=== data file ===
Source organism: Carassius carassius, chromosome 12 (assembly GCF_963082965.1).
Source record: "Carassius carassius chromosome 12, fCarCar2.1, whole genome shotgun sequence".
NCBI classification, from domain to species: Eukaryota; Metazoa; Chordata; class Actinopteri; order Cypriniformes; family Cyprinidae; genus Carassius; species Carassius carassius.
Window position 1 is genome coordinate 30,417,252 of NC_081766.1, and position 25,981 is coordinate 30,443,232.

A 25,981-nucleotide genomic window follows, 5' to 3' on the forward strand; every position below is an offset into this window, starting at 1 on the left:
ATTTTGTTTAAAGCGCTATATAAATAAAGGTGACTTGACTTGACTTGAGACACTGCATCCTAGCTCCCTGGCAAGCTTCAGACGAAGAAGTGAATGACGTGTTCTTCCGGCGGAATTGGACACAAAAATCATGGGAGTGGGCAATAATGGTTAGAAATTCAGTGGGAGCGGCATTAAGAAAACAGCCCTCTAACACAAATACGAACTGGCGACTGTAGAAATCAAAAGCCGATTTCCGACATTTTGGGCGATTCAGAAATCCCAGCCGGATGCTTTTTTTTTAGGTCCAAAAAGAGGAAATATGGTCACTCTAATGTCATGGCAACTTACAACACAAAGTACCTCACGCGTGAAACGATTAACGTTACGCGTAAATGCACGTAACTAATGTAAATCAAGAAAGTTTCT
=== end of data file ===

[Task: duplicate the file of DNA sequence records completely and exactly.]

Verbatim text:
Source organism: Carassius carassius, chromosome 12 (assembly GCF_963082965.1).
Source record: "Carassius carassius chromosome 12, fCarCar2.1, whole genome shotgun sequence".
NCBI classification, from domain to species: Eukaryota; Metazoa; Chordata; class Actinopteri; order Cypriniformes; family Cyprinidae; genus Carassius; species Carassius carassius.
Window position 1 is genome coordinate 30,417,252 of NC_081766.1, and position 25,981 is coordinate 30,443,232.

A 25,981-nucleotide genomic window follows, 5' to 3' on the forward strand; every position below is an offset into this window, starting at 1 on the left:
ATTTTGTTTAAAGCGCTATATAAATAAAGGTGACTTGACTTGACTTGAGACACTGCATCCTAGCTCCCTGGCAAGCTTCAGACGAAGAAGTGAATGACGTGTTCTTCCGGCGGAATTGGACACAAAAATCATGGGAGTGGGCAATAATGGTTAGAAATTCAGTGGGAGCGGCATTAAGAAAACAGCCCTCTAACACAAATACGAACTGGCGACTGTAGAAATCAAAAGCCGATTTCCGACATTTTGGGCGATTCAGAAATCCCAGCCGGATGCTTTTTTTTTAGGTCCAAAAAGAGGAAATATGGTCACTCTAATGTCATGGCAACTTACAACACAAAGTACCTCACGCGTGAAACGATTAACGTTACGCGTAAATGCACGTAACTAATGTAAATCAAGAAAGTTTCT